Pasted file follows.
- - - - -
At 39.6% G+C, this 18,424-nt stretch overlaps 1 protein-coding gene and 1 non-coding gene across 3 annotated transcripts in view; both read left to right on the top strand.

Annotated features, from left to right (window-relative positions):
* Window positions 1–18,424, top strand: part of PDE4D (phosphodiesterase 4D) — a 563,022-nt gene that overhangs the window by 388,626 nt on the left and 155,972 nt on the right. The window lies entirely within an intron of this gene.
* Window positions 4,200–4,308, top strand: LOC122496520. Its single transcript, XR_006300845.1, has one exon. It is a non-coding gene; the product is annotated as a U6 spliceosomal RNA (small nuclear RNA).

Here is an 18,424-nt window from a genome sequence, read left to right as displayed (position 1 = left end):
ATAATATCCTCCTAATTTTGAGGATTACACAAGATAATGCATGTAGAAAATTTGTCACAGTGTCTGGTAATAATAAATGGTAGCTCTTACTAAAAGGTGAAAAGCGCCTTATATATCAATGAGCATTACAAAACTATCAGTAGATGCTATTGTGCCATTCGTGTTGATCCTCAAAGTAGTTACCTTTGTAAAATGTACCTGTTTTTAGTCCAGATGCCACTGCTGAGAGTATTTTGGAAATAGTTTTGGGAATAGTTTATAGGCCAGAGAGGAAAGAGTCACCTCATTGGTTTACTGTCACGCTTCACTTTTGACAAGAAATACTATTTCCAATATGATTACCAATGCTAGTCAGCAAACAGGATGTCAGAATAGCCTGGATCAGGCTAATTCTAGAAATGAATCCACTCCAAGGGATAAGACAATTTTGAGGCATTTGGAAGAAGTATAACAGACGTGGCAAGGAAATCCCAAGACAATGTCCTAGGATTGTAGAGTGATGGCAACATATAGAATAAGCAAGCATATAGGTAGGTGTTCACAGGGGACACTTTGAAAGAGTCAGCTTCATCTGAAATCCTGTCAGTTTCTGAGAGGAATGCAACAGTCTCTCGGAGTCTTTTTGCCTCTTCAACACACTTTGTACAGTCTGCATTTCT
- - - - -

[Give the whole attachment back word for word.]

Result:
At 39.6% G+C, this 18,424-nt stretch overlaps 1 protein-coding gene and 1 non-coding gene across 3 annotated transcripts in view; both read left to right on the top strand.

Annotated features, from left to right (window-relative positions):
* Window positions 1–18,424, top strand: part of PDE4D (phosphodiesterase 4D) — a 563,022-nt gene that overhangs the window by 388,626 nt on the left and 155,972 nt on the right. The window lies entirely within an intron of this gene.
* Window positions 4,200–4,308, top strand: LOC122496520. Its single transcript, XR_006300845.1, has one exon. It is a non-coding gene; the product is annotated as a U6 spliceosomal RNA (small nuclear RNA).

Here is an 18,424-nt window from a genome sequence, read left to right as displayed (position 1 = left end):
ATAATATCCTCCTAATTTTGAGGATTACACAAGATAATGCATGTAGAAAATTTGTCACAGTGTCTGGTAATAATAAATGGTAGCTCTTACTAAAAGGTGAAAAGCGCCTTATATATCAATGAGCATTACAAAACTATCAGTAGATGCTATTGTGCCATTCGTGTTGATCCTCAAAGTAGTTACCTTTGTAAAATGTACCTGTTTTTAGTCCAGATGCCACTGCTGAGAGTATTTTGGAAATAGTTTTGGGAATAGTTTATAGGCCAGAGAGGAAAGAGTCACCTCATTGGTTTACTGTCACGCTTCACTTTTGACAAGAAATACTATTTCCAATATGATTACCAATGCTAGTCAGCAAACAGGATGTCAGAATAGCCTGGATCAGGCTAATTCTAGAAATGAATCCACTCCAAGGGATAAGACAATTTTGAGGCATTTGGAAGAAGTATAACAGACGTGGCAAGGAAATCCCAAGACAATGTCCTAGGATTGTAGAGTGATGGCAACATATAGAATAAGCAAGCATATAGGTAGGTGTTCACAGGGGACACTTTGAAAGAGTCAGCTTCATCTGAAATCCTGTCAGTTTCTGAGAGGAATGCAACAGTCTCTCGGAGTCTTTTTGCCTCTTCAACACACTTTGTACAGTCTGCATTTCT